An alternative configuration for the color optical target 120D utilized to increase the number of target reference points 33 is to provide overlapping colored optical elements 122, as shown in FIGS. 14A and 14B. As shown in FIG. 14A, two different colored optical elements 122 are partially overlapped on the color optical target 120D thereby increasing the number of target reference points 33 in a given area on the color optical target 120. Similarly, in FIG. 14B, three different colored optical elements 122 are partially overlapped on the color optical target 120E, further increasing the number of target reference points 33 for the same given area as shown in FIG. 14A.

The overlapping portions of the colored optical elements 122 assume distinct colors defined by the colors associated with the colored optical elements 122 overlapping at that location. It is preferred that no portion of any color optical element 122 overlap more than one additional color optical element 122 of a different color. Overlapping portions of red optical elements (R), green optical elements (G), and blue optical elements (B), as shown in FIG. 14B, combine to produce overlap regions having a red-green color, a red-blue color, and a blue green color. Each overlap region is detectable by the computer 14 in at least two of the color channels input from the color camera 112. By processing each color channel separately, the computer 14 is configured to identify an incrementally greater number of target reference points 33 on a color target 120E having overlapping color optical elements 122.

Those of ordinary skill in the art will recognize that the colored optical elements need not be limited to triangularly shaped optical elements as shown in FIGS. 9 through 14B, and that the same techniques described herein could be used with other geometrically shaped optical target elements (i.e. colored polygons, squares, circles, ellipses, hexagons, etc.) For example, as shown in FIG. 19, an optical target 120 may include a plurality of differently colored circular optical elements 122C1-122C5. These colored circular optical target elements may optionally be disposed in a predetermined arrangement about a common center point 123, or may optionally be overlaid, as shown with colored circular optical elements 122C4 and 122C5. By overlaying two or more colored circular optical target elements having a common center or centroid, multiple measurements of the location of the common center or centroid may be obtained by processing each colored circular optical target individually.

An advantage of using color to positively identify an optical target in the field of view of a color camera 112, coupled with one or more of the alternate embodiments shown above (more reference points, etc.) may permit ambient illumination of the color optical targets 120 in some environments. The use of ambient illumination of the color optical targets 120 eliminates the need for conventional optical emitters to illuminate the optical targets and/or eliminate the use of retro-reflective targets surfaces, thus lowering production cost and complexity. If ambient illumination of an optical target is not sufficient for the color camera 112 to obtain an image of the color optical target 120 having sufficient saturation and/or contrast, the computer 14 may optionally be configured to provide the operator with a warning to increase the ambient light (i.e. turn on the lights in the room).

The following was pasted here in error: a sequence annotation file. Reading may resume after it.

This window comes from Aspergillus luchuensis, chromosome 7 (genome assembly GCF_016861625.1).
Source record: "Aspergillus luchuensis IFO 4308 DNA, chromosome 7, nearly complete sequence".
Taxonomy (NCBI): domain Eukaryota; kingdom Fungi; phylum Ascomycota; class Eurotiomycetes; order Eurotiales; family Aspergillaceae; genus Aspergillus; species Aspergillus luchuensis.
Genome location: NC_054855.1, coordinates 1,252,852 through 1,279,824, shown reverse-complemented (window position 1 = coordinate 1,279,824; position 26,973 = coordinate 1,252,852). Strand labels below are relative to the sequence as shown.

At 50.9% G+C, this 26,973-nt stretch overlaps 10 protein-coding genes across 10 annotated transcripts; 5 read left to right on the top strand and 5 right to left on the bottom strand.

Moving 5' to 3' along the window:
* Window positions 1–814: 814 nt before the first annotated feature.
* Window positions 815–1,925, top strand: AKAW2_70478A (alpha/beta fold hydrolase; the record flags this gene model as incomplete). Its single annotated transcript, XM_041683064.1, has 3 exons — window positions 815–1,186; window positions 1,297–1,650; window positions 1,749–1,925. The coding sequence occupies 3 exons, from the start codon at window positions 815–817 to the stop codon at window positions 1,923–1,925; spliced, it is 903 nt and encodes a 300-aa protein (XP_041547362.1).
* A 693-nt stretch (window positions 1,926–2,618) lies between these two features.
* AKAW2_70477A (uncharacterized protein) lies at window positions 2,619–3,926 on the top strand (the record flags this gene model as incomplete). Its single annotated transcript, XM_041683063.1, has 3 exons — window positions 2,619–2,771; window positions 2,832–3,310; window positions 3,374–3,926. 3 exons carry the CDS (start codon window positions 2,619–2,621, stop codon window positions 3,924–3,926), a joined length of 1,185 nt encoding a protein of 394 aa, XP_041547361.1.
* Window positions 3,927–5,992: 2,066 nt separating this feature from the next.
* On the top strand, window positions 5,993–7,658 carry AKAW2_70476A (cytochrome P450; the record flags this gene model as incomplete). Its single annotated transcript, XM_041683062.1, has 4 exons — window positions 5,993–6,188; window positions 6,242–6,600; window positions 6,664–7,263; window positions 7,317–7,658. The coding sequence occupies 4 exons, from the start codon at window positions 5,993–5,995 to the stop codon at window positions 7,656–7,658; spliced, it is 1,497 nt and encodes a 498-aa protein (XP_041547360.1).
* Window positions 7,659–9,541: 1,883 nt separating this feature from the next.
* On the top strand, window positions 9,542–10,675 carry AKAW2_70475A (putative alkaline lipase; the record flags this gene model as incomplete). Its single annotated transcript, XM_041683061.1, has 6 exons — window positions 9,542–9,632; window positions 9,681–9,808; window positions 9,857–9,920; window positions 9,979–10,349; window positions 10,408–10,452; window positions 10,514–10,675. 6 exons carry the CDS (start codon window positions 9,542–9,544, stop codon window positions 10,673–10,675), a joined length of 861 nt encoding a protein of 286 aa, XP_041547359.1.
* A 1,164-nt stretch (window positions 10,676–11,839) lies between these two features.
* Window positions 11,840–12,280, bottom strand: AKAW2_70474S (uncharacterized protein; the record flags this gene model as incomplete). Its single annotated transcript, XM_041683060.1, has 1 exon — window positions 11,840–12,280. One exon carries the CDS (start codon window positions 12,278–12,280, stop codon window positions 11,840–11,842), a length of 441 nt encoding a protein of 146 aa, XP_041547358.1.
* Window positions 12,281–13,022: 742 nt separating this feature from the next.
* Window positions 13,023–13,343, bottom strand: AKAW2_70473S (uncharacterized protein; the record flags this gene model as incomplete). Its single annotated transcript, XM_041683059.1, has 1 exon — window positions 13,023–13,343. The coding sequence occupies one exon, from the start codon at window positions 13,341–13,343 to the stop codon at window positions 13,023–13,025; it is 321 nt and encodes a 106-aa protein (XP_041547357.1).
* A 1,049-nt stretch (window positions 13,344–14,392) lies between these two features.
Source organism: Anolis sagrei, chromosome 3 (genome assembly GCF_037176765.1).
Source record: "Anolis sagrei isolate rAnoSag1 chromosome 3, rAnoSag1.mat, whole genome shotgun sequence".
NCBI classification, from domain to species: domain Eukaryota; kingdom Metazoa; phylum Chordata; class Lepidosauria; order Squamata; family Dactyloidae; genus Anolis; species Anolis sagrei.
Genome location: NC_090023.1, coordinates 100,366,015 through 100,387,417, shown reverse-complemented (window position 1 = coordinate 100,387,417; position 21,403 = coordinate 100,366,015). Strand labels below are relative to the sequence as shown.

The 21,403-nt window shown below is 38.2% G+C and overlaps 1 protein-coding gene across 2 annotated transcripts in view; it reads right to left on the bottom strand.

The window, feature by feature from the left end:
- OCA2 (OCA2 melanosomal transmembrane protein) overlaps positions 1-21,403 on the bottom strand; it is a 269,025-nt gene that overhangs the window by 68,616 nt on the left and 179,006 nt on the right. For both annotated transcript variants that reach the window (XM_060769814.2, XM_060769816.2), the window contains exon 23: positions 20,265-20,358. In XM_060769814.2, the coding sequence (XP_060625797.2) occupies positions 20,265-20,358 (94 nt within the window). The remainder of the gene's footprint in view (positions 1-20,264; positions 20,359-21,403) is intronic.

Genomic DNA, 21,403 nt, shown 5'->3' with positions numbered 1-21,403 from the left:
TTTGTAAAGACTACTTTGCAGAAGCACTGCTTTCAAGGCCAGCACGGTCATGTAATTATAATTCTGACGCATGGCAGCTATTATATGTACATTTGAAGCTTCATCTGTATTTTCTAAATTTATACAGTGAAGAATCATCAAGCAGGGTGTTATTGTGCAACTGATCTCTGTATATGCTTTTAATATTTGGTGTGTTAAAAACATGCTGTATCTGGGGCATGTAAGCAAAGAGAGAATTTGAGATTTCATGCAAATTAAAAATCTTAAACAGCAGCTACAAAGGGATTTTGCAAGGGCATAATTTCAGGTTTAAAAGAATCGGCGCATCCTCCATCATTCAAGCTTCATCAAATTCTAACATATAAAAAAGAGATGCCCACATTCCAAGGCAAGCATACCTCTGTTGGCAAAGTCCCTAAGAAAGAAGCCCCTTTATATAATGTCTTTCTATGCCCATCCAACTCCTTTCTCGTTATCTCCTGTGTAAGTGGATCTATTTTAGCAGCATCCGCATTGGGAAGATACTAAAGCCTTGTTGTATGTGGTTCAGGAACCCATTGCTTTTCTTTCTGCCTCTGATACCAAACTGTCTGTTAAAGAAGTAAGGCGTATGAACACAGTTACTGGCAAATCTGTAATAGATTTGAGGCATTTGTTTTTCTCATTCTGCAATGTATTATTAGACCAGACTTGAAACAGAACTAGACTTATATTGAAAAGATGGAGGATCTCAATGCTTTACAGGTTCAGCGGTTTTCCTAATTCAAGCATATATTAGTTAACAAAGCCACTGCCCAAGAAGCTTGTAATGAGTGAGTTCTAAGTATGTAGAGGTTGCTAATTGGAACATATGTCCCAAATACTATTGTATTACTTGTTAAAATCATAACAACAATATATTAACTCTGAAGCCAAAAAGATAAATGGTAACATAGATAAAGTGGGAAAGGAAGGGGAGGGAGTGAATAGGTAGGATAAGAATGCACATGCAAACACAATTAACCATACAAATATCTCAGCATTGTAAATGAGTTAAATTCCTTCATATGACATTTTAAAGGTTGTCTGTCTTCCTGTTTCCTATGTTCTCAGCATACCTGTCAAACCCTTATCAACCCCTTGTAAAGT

Those of ordinary skill in the art will recognize that the various embodiments of the color optical targets 120 need not be limited to planar or two-dimensional targets, but rather, may include three-dimensional target structures. For example, an alternate embodiment of the color optical target 120 may consist of a multi-faceted object, such as a cube, with each facet of the object identified by a different color. Images of the multi-faceted object obtained by the color camera 112 may be analyzed to identify ratios of visible colored facets, and correspondingly, to identify a spatial orientation of the target object.

An alternative embodiment of a color optical target 120 may supplement or replace the discrete optical elements 122 by providing the target surface 25 with a layer of color-shifting material. Color-shifting material includes a range of materials, such as paints and inks, which appear to change color as a function of the angle at which the color-shifting material is viewed. This is accomplished using light interfering pigments such as shown in U.S. Pat. No. 6,243,204 to Bradley et al. An exemplary color-shifting material is manufactured under the trademark CHROMAFLAIR by Flex Products, Inc. of Santa Clara, Calif. The use of color-shifting materials on a color optical target 120 provides an additional source of angle measurement information in a color image of the color optical target 120, and is particularly advantageous for high view angle of incidence applications.